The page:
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AML and what it means …

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The 1st July 2018 brought a significant change for law firms and other professionals. The Anti-Money Laundering and Countering Financing of Terrorism Act 2009 (AML/CFT Law) came into effect meaning that law firms and professionals have had to change their procedures in relation to client information gathering.

This law is part of a global initiative and its purpose is to demonstrate New Zealand’s commitment to take counter measures to prevent criminal activity and to bring those who partake in such criminal activity to justice.

In the past the services of law firms and other professionals has been targeted and used by money launderers to clean money.

There are certain “captured activities” that fall under the Act, including, but not limited to property and commercial based dealings that may involve the transacting of money through a lawyers trust account.

Law firms now have an obligation to assess clients’ degree of risk, verify certain client information and to report any suspicious behaviour in relation to the use of their services. These steps to be taken by law firms are called Customer Due Diligence (CDD) and are required for both new and existing clients.

There are different degrees of CDD required depending on the initial assessment of risk of that particular client, these can either be simple (in special cases), standard, or enhanced (where a client’s type of work is deemed to have high risk).

In most instances law firms will be required to verify a client’s:

  • Full name;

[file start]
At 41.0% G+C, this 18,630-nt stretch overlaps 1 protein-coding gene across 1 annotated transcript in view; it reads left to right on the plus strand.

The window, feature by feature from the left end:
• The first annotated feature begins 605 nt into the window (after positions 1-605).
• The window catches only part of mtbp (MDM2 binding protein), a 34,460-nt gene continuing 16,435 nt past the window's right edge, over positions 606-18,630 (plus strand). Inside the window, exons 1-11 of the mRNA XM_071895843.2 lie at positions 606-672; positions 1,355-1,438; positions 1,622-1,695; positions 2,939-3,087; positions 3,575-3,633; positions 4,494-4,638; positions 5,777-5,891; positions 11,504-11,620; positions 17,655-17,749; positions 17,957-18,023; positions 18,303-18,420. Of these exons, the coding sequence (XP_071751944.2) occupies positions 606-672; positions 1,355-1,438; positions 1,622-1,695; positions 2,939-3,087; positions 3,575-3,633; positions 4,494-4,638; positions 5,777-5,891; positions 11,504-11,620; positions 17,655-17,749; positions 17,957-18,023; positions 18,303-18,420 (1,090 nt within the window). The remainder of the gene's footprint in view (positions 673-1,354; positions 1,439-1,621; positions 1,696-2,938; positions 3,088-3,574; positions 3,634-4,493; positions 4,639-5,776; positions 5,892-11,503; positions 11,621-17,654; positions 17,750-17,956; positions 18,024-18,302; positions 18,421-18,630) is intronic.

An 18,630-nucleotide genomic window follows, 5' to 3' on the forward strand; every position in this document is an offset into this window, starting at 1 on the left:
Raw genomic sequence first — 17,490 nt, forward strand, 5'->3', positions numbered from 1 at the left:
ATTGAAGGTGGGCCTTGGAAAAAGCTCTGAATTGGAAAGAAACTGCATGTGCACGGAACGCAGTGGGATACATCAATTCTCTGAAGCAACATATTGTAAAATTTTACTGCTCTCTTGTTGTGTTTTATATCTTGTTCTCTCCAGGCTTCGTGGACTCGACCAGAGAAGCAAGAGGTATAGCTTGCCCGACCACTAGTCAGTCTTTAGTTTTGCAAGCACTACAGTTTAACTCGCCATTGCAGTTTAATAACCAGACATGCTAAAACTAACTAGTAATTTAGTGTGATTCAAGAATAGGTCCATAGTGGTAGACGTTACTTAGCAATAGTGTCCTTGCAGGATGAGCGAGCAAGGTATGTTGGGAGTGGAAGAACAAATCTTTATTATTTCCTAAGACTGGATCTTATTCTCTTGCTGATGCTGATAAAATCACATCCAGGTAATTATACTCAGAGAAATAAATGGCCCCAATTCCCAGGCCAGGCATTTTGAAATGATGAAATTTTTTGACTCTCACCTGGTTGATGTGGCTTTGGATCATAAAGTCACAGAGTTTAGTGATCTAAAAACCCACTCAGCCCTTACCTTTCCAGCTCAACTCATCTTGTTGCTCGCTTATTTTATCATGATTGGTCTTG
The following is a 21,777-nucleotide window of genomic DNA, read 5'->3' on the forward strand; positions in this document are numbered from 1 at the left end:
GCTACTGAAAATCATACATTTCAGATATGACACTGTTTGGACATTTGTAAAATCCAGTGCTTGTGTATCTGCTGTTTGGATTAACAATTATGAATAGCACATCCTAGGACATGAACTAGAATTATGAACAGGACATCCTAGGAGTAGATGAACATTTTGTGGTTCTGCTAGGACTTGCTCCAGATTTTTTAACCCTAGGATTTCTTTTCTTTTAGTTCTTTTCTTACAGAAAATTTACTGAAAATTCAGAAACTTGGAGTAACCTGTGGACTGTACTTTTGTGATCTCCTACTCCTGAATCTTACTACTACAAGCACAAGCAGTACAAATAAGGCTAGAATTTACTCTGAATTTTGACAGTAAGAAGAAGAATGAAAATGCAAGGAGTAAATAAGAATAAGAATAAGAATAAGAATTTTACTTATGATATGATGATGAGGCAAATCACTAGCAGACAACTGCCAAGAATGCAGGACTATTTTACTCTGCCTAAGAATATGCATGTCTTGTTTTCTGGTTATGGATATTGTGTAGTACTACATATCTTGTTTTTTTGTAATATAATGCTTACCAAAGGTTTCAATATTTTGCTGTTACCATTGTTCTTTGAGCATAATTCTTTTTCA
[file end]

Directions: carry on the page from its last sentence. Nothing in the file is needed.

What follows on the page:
• Date of birth; and
  • Your address.

To verify these things clients may be asked for proof, such as a driver’s licence, passport, or birth certificate and a bank statement to prove a client’s address. It is also possible that a firm may require verification of the source of the funds that a client is using to undertake certain actions.

Further details will be required for trusts and companies, and some by virtue of their nature will automatically require enhanced CDD. Generally, there will be a requirement to obtain the information of all controlling persons. These people could include, but are not limited to Directors, shareholders with a more than 25% shareholding, trustees and/or beneficiaries.

CDD is legally required before a law firm begins to act for a client or conduct work for an existing client in a materially different form. If, for whatever reason some of this information cannot be verified to the extent required, law firms and professionals may not legally be able to act.

Prospective and current legal clients and professional customers should be aware of these new requirements and be prepared to make this information available at the earliest opportunity, as this can speed up what could be a lengthy process in certain circumstances. Thus, creating a far more satisfactory professional relationship between firm and client.

(Article by Hayley Willers and Leon Arcus, DTI Lawyers)

Hayley Willers

About the Author:

Hayley is an experienced property lawyer who deals with a broad range of private and commercial property matters including residential and rural conveyancing, subdivisions, refinancing, retirement villages, relationship property, trusts, wills and enduring powers of attorney. Hayley acts for small/medium businesses, local government, public sector and private clients. She is actively involved in the Raglan community and is the current Co-Chair of the Raglan Chamber of Commerce Board.